Now, gazing around the room filled with his mother's inheritance and his father's gifts, Hannibal wondered what he would do with it all. He could continue to keep the house going with the help of Ray and Bert, he supposed, but would his father's investments be enough to last him to adulthood?

"I need a job." He spoke the words aloud, in wonder. He had never contemplated such a course of action, for his twenty-first birthday was far away. At most, he had wondered whether he should enter training when he reached journeyman age at seventeen. Apprentice-aged masters, such as himself, usually attended school, but his mother had taught him at home.

"Do you suppose I could work as a clerk in an office?" he asked Ray, who had been standing beside him all this time.

"Sir," Ray began uncertainly, but whatever he had intended to say was interrupted as the front door banged open.

They both jumped, turning to look. Two strangers entered the room. One was a bushy-bearded fellow about the age of Hannibal's father; he was chomping on a cigar. Beside him, clean-shaven and neatly dressed, another man scanned the room. His gaze slid over Hannibal and Ray as though they didn't exist.

"We should get a fair amount for this," said the bearded fellow with evident satisfaction.

"Not enough," replied the clean-shaven man. "Perhaps he kept savings in a lockbox. Let's check the bedroom."

Hannibal managed to find his tongue. "Who are you? What are you doing here?"

The bearded fellow glanced at him and then turned his eyes toward the china figures. "Debt collectors, sonny. We're here to collect what's due."

Hannibal looked over at Ray. Ray looked back. He appeared as mystified as Hannibal was.

Glancing their way again, the bearded fellow emitted a low chuckle. "Servants are always the last to know. Your master was up to his hat in debt, youngster. Began borrowing money ages ago; kept saying he'd pay it back but never did." As Hannibal stiffened with horror, the bearded fellow added, "That cabinet should be worth something, anyway. Youngster, I need that carried away. Our cart is outside."

Furious at being ignored during this shattering conversation, Hannibal spoke up before Ray could reply. "How did you know they were entered into rebirth?"

"The doctor raised red and green banners at your wharf, to signal the undertaker that a man and woman had died." It was the clean-shaven man, who seemed more considerate; he looked at Hannibal as he spoke. "The Elsie Pembroke brought news of the banners a short time ago. Everyone in town is discussing the deaths."

The bearded fellow snorted as he opened the piano lid to look inside. "They talk about this place all the time. No one's seen Mercer and his wife for tri-years. Say, do you suppose we'd get anything for those, or should we sell them to the junk-man?" He gestured toward the toys with his cigar.

"Leave those alone!" As he spoke, Hannibal stepped forward. "Those are mine!"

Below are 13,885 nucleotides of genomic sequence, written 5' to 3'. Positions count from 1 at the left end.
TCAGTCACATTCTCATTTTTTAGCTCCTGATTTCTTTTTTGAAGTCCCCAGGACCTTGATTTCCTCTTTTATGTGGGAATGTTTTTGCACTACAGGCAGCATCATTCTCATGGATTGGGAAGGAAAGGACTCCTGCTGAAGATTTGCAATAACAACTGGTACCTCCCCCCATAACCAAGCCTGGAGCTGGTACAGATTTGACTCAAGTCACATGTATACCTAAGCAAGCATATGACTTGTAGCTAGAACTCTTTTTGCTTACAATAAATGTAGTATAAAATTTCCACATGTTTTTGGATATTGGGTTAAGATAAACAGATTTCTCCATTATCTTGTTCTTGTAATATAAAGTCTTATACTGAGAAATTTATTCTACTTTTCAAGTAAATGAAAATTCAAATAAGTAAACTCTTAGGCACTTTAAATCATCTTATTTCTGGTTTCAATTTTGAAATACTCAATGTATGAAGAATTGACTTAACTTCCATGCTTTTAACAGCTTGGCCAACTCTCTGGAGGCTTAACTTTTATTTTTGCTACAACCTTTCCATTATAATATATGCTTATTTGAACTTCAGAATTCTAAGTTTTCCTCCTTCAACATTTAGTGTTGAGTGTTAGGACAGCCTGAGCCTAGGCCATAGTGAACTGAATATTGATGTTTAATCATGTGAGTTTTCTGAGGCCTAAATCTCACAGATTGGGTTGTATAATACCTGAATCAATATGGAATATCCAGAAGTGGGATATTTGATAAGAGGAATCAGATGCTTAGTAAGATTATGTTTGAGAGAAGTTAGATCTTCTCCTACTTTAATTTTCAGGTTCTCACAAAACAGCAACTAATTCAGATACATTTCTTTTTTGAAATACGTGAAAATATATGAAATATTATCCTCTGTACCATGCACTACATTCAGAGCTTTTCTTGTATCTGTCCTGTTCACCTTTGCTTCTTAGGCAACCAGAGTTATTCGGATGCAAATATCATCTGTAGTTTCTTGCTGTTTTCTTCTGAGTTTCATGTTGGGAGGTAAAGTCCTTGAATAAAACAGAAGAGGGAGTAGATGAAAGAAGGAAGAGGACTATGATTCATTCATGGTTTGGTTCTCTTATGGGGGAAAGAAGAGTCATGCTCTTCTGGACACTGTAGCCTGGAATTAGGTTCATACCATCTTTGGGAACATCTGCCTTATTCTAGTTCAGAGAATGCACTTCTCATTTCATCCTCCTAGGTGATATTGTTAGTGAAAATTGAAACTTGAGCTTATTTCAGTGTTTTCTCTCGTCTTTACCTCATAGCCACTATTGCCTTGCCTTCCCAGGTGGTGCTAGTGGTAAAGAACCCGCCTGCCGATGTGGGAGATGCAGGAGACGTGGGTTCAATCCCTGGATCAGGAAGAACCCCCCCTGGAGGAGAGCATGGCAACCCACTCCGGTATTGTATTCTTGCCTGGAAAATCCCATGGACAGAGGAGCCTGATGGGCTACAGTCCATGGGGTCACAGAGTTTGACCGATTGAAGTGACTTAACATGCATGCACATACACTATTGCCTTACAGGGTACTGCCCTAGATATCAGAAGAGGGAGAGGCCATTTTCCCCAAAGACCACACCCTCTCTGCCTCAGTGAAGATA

The clean-shaven man appeared startled. The bearded man dropped the piano lid with a thump and inserted the cigar between his lips. "Keep a civil tongue in your mouth, sonny."

"Stop calling me sonny!" Hannibal shook off Ray, who was trying to catch hold of him. "I'm Hannibal S. Mercer, and this house belongs to me!"

Something travelled over the clean-shaven man's face then. The bearded man merely laughed as he turned to scoop up a handful of china pieces in a careless manner. Hannibal rushed over to him. "Leave those alone, you – you black-hearted thief!"

The bearded fellow slapped Hannibal to the ground.

Shocked, Hannibal stared up at him. It was the first time in his life that anyone had ever hit him. From storybooks his father had bought him, Hannibal had gathered that some fathers beat their disobedient sons, but he had never given his father any reason to beat him. He always obeyed his parents, and they responded to his obedience with gentle kindness.

The bearded fellow stood over Hannibal with his legs planted apart and with fists on his hips. He said, "Youngster, I'm Master Jinkinson, and this is Master Belmore. You don't talk like that to your betters."

"Sir, please!" Ray knelt by Hannibal, trying to help him up. "He don't understand!"

"Understand what?" Furious now, Hannibal turned his wrath upon Ray.

"Best take him outside, boy," said the clean-shaven man, kindly enough. "Get his manners under control. Jinkinson, leave the youngster alone. He's obviously grieving for his master and mastress."

"They're my parents!" cried Hannibal, but Ray was pulling him outside, and Hannibal allowed the servant to do so.

There was a mystery here, a growing mystery, and he very much feared it was the culmination of the mystery of his life.

o—o—o

Ray took him past the debt collectors' wagon, whose horse was tied to a loblolly pine. They travelled down the path next to the marsh, toward the beach. Even before they arrived, Hannibal could see the two banners, signalling his parents' deaths.